An inexpensive type 2 diabetes drug that has been around for more than 15 years works just as well and has fewer side effects than most new and more expensive classes of medication used to control the chronic disease.
Although there are numerous options in oral medications for type 2 diabetes, an older drug - metformin - may be the best first-line option. There are 11 classes of medication for adult-onset diabetes that are approved to treat high blood sugar. Nine of these classes of medications have been available since 1995 and new classes of have been approved since then. Most people with type 2 diabetes need to take more than one medication to adequately control their blood sugar levels. The most common serious side effect from any of these blood sugar-lowering medications is hypoglycaemia, or low blood sugar levels. Other common side effects include gastrointestinal problems, such as nausea or diarrhoea.
Researchers in America wanted to know if the newer drugs were any better than the older crop. The research team also looked for the first time at the efficacy of two-drug combinations to treat the chronic disease, which has become increasingly common with more than one-third of diabetes patients needing multiple medications. They reviewed a total of 166 previously published medical studies that examined the effectiveness and safety of diabetes drugs, as well as their impact on long-term outcomes including death, cardiovascular disease, kidney disease and nerve disease. The studies included six classes of medication: metformin (Glucophage, Fortamet and others); second-generation sulfonylureas (Amaryl, Glucotrol and others); thiazolidinediones (Avandia and Actos); meglitinides (Starlix and Prandin); dipeptidyl peptidase-4 (DPP-4) inhibitors (Januvia and Onglynza); and glucagon-like petide-1 (GLP-1) receptor agonists (Byetta and Victoza). In general, most of the medications lowered haemoglobin A1C levels (a measure of long-term blood sugar control) by one percentage point. The American Diabetes Association recommends that most people with diabetes keep their A1C levels below 7 percent, so a drop of one percentage point is clinically meaningful. While most drugs reduced blood sugar similarly, metformin was consistently associated with fewer side effects.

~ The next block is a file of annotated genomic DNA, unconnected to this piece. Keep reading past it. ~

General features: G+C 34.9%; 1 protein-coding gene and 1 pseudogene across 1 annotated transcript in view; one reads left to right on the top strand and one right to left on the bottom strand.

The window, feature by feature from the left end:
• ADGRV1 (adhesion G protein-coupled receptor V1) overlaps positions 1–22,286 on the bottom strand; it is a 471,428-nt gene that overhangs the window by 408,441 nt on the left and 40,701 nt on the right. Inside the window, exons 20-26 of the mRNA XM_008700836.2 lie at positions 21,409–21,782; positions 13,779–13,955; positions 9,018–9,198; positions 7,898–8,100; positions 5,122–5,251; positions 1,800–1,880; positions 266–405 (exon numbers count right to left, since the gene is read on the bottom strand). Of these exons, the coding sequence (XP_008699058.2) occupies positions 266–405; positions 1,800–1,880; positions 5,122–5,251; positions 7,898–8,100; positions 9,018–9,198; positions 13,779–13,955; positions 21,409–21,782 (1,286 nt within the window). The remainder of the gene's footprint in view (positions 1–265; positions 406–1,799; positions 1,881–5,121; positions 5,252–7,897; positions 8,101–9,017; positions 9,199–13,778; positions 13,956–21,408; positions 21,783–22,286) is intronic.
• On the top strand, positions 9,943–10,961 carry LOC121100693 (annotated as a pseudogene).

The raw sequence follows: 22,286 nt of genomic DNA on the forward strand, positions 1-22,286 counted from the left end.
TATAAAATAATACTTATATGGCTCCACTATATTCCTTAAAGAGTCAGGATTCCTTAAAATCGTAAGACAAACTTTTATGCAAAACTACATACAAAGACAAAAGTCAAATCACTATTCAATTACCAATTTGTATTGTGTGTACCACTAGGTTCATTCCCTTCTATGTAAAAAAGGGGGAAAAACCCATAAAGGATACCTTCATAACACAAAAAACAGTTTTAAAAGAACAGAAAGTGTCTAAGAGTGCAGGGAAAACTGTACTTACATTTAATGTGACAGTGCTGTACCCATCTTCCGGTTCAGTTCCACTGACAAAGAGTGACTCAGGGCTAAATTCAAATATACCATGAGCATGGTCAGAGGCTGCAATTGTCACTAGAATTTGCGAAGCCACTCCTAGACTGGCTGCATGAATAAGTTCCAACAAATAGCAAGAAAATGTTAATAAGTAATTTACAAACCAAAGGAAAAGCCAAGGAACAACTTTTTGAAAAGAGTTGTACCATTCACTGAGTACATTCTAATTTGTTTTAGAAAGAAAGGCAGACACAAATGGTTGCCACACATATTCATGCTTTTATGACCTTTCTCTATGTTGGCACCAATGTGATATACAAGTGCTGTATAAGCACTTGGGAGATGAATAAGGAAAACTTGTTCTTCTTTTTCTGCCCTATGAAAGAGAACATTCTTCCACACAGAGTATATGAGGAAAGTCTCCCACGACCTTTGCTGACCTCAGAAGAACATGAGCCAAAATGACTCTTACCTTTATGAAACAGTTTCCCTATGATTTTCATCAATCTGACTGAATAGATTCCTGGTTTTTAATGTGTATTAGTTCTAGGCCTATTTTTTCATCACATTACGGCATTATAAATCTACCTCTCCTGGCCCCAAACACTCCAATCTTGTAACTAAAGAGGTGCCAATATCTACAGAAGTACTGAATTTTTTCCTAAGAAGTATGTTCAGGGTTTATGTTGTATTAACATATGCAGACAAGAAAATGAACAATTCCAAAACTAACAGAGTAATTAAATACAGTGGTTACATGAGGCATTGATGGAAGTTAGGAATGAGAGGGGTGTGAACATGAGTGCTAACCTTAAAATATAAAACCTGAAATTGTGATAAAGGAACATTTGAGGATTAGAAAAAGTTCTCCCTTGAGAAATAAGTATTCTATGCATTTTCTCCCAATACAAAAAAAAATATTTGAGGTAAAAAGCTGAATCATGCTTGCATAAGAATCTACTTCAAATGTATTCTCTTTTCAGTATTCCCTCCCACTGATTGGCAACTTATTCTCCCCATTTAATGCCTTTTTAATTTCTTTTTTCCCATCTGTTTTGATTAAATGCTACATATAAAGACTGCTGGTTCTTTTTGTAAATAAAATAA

The researchers also found that adding a second medication improves blood sugar control, but that no combination of medications appeared to offer significant benefits over another. Metformin, which was associated with a high risk of diarrhoea, appeared to have the lowest side-effect profile. And, it also costs the least. As a class of medications, thiazolidinediones have come under intense scrutiny because of serious potential side effects, and this analysis confirmed that weight gain, fractures and an increased risk of congestive heart failure are associated with thiazolidinediones. Although heart attacks have also been linked to the class of medications, this analysis was not able to confirm or refute an increased risk of heart attack. Sulfonylureas and meglitinides were associated with a high risk for hypoglycaemia.
The researchers suggest that metformin is probably the best first-line choice since it has fewer side effects and also costs less.